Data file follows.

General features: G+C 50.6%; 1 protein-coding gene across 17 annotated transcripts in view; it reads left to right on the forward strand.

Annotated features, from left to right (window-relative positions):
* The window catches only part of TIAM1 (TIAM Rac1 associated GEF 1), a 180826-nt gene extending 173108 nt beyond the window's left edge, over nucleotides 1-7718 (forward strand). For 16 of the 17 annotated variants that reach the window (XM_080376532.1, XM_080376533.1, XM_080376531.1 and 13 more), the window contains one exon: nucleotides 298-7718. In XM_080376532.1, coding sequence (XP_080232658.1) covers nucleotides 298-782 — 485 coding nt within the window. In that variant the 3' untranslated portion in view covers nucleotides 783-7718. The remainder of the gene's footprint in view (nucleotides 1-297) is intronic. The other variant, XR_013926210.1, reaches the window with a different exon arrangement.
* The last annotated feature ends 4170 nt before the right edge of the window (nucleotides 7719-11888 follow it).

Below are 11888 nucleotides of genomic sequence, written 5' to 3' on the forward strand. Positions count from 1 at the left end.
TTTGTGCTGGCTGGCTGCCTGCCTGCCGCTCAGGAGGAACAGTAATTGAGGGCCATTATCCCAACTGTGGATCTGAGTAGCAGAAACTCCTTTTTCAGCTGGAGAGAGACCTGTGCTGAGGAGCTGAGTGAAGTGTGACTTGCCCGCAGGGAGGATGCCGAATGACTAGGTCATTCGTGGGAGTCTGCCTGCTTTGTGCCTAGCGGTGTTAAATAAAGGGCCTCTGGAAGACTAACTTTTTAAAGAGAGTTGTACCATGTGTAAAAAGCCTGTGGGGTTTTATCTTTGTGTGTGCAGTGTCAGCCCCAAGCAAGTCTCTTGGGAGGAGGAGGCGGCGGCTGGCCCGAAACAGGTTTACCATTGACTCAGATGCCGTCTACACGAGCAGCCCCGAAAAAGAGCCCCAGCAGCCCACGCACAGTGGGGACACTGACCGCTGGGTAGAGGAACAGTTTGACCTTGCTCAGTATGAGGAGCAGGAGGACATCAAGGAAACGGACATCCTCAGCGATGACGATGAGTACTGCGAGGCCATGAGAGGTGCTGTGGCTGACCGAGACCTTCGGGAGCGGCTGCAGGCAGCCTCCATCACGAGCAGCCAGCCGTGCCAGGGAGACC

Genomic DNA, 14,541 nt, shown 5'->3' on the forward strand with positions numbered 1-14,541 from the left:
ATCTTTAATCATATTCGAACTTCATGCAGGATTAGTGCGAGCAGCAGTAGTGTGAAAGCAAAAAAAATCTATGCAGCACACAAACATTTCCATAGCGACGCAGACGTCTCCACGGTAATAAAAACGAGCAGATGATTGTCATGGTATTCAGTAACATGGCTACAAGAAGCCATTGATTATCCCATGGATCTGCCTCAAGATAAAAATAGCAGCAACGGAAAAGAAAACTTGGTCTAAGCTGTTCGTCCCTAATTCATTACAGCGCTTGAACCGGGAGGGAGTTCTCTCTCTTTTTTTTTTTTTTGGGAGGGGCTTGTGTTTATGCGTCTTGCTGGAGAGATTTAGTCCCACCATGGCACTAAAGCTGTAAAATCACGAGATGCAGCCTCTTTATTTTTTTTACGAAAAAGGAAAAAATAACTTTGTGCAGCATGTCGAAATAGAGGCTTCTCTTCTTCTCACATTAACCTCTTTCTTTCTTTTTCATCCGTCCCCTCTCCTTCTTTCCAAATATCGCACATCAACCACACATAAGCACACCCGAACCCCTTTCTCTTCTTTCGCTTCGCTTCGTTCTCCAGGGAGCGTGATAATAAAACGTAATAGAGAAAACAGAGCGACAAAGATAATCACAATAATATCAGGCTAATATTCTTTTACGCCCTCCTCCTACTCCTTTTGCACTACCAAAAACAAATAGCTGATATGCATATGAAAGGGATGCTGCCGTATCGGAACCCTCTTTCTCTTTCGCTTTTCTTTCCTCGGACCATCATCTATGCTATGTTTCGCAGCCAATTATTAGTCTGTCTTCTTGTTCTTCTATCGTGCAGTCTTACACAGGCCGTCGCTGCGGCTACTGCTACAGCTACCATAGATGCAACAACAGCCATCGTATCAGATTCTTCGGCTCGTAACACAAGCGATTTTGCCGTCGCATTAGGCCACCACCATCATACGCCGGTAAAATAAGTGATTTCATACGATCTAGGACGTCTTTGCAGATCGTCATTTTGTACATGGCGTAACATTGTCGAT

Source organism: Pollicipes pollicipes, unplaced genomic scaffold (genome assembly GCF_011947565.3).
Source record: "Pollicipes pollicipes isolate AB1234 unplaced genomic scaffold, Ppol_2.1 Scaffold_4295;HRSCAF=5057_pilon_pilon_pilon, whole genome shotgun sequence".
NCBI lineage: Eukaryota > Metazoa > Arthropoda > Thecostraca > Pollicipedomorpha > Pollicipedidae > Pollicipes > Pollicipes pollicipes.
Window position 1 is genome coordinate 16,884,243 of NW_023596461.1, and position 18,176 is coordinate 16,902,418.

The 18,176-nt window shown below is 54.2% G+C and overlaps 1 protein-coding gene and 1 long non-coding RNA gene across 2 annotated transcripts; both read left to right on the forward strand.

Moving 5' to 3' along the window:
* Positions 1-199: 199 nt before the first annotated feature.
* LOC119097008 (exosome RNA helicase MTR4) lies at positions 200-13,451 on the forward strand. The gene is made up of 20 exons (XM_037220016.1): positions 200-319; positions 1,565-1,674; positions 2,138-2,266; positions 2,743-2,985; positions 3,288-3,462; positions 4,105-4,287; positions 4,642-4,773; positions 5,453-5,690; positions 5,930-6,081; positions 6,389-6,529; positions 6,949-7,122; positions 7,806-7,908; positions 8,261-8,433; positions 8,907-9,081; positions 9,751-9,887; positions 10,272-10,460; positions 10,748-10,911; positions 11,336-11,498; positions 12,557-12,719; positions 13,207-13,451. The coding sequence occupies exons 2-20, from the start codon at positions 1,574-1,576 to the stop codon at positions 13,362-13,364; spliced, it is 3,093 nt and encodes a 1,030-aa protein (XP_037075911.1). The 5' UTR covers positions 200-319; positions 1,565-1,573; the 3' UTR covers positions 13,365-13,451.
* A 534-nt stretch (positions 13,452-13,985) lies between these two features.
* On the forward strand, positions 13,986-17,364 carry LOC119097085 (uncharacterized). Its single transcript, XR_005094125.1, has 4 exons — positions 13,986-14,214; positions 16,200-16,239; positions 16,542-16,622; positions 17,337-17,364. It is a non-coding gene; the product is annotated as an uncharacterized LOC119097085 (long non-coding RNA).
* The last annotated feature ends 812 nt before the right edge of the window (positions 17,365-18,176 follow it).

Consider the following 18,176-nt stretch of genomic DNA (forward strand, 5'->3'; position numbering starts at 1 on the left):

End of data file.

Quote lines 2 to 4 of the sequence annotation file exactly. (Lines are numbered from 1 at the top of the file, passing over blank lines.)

Annotated features, from left to right (window-relative positions):
* The window catches only part of TIAM1 (TIAM Rac1 associated GEF 1), a 180826-nt gene extending 173108 nt beyond the window's left edge, over nucleotides 1-7718 (forward strand). For 16 of the 17 annotated variants that reach the window (XM_080376532.1, XM_080376533.1, XM_080376531.1 and 13 more), the window contains one exon: nucleotides 298-7718. In XM_080376532.1, coding sequence (XP_080232658.1) covers nucleotides 298-782 — 485 coding nt within the window. In that variant the 3' untranslated portion in view covers nucleotides 783-7718. The remainder of the gene's footprint in view (nucleotides 1-297) is intronic. The other variant, XR_013926210.1, reaches the window with a different exon arrangement.
* The last annotated feature ends 4170 nt before the right edge of the window (nucleotides 7719-11888 follow it).